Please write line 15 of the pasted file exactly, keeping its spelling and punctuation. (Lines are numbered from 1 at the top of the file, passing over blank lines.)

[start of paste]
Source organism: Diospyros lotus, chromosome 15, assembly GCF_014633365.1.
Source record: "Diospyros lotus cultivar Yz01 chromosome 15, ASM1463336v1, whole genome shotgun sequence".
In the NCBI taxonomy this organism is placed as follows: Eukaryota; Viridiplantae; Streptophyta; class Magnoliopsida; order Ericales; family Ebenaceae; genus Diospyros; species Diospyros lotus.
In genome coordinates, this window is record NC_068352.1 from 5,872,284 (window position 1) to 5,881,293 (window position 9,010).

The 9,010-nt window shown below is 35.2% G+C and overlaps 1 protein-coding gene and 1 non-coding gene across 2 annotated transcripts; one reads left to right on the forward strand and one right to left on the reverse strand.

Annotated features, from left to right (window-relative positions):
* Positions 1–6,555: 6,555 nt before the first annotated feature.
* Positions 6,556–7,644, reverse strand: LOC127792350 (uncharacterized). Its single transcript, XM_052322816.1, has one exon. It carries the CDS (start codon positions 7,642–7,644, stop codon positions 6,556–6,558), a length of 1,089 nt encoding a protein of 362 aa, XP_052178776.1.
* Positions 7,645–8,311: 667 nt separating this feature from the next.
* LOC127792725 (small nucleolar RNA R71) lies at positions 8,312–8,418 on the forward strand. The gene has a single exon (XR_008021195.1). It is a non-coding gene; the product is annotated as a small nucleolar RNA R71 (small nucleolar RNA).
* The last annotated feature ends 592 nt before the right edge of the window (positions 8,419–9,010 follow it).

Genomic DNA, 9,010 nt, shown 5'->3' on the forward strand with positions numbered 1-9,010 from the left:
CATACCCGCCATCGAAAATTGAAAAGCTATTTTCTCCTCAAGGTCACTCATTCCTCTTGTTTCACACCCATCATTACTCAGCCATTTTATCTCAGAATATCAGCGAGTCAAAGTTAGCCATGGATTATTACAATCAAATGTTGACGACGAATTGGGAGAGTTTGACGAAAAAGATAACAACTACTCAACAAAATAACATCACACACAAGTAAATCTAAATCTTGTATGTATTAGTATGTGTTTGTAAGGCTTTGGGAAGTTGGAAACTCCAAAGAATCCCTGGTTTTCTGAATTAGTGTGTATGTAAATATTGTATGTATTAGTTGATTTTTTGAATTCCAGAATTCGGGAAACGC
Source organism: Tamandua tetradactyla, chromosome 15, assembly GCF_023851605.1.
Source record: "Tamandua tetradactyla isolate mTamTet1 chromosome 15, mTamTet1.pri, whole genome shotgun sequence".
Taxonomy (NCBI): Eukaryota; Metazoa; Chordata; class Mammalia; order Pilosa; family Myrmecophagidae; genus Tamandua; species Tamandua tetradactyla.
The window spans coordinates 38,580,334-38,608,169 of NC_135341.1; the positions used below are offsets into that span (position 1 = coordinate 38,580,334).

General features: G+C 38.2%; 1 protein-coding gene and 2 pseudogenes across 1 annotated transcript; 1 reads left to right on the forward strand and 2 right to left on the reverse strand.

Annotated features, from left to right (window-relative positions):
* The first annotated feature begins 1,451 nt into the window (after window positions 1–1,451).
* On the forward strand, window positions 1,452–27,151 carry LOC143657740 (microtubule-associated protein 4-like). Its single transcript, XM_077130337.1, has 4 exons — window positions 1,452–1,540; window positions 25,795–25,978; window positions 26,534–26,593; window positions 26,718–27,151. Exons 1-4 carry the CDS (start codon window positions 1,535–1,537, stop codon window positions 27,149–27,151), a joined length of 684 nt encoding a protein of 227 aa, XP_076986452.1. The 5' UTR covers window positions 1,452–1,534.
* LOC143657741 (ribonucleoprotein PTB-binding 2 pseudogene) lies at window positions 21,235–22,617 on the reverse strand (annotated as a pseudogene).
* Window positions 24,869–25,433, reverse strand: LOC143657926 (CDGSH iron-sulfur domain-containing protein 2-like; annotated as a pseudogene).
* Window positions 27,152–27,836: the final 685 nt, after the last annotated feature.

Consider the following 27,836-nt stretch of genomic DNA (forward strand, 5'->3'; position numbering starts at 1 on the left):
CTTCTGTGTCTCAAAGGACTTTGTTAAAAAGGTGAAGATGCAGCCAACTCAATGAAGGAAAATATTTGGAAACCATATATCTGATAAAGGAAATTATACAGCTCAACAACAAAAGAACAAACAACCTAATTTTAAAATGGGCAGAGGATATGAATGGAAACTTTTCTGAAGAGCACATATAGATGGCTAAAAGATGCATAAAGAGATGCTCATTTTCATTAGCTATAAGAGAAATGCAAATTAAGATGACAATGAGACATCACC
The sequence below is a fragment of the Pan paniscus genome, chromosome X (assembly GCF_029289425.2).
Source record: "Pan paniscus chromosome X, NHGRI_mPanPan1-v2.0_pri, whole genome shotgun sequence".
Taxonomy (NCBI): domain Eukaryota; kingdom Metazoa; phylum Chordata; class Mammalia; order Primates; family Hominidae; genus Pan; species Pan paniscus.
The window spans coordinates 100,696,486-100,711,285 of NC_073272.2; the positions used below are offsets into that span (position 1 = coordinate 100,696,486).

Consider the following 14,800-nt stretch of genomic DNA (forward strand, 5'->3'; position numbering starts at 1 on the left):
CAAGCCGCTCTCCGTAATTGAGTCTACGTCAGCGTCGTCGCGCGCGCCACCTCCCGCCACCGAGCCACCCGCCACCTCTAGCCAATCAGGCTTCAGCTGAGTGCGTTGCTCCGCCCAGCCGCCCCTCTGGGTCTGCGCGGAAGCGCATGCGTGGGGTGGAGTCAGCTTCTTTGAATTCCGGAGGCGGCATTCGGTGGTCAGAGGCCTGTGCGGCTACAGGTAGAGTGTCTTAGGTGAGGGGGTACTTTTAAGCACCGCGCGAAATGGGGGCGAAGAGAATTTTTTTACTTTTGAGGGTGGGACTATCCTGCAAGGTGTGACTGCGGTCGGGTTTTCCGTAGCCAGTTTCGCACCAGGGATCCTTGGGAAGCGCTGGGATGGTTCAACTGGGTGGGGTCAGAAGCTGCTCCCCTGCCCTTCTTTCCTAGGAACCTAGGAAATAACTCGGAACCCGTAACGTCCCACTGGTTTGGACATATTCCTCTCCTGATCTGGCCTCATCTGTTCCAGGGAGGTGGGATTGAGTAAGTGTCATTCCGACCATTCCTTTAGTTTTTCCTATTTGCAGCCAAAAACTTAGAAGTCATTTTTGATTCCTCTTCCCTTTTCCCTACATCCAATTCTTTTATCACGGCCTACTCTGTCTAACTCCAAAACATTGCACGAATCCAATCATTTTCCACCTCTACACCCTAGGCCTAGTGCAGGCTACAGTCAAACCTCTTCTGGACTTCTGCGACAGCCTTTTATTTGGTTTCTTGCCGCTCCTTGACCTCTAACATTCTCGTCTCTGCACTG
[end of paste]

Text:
Source record: "Tamandua tetradactyla isolate mTamTet1 chromosome 15, mTamTet1.pri, whole genome shotgun sequence".